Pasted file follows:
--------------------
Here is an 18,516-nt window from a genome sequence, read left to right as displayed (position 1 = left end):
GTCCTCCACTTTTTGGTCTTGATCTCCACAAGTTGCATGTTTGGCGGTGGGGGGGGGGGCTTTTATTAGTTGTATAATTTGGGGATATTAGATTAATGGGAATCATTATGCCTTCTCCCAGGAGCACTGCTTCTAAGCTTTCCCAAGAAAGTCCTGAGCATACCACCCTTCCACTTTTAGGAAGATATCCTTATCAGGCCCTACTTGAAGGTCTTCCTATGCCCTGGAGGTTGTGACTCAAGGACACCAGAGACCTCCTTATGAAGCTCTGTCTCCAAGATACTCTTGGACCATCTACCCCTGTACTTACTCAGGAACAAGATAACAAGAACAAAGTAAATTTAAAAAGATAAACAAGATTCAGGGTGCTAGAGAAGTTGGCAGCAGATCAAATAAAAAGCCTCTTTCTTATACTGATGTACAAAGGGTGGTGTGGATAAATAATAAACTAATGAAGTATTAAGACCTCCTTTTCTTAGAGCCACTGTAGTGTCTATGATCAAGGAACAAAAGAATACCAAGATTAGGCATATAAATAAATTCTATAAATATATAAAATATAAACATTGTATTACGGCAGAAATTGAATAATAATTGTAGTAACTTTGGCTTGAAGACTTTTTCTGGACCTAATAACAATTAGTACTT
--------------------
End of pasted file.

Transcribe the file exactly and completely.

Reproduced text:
Here is an 18,516-nt window from a genome sequence, read left to right as displayed (position 1 = left end):
GTCCTCCACTTTTTGGTCTTGATCTCCACAAGTTGCATGTTTGGCGGTGGGGGGGGGGGCTTTTATTAGTTGTATAATTTGGGGATATTAGATTAATGGGAATCATTATGCCTTCTCCCAGGAGCACTGCTTCTAAGCTTTCCCAAGAAAGTCCTGAGCATACCACCCTTCCACTTTTAGGAAGATATCCTTATCAGGCCCTACTTGAAGGTCTTCCTATGCCCTGGAGGTTGTGACTCAAGGACACCAGAGACCTCCTTATGAAGCTCTGTCTCCAAGATACTCTTGGACCATCTACCCCTGTACTTACTCAGGAACAAGATAACAAGAACAAAGTAAATTTAAAAAGATAAACAAGATTCAGGGTGCTAGAGAAGTTGGCAGCAGATCAAATAAAAAGCCTCTTTCTTATACTGATGTACAAAGGGTGGTGTGGATAAATAATAAACTAATGAAGTATTAAGACCTCCTTTTCTTAGAGCCACTGTAGTGTCTATGATCAAGGAACAAAAGAATACCAAGATTAGGCATATAAATAAATTCTATAAATATATAAAATATAAACATTGTATTACGGCAGAAATTGAATAATAATTGTAGTAACTTTGGCTTGAAGACTTTTTCTGGACCTAATAACAATTAGTACTT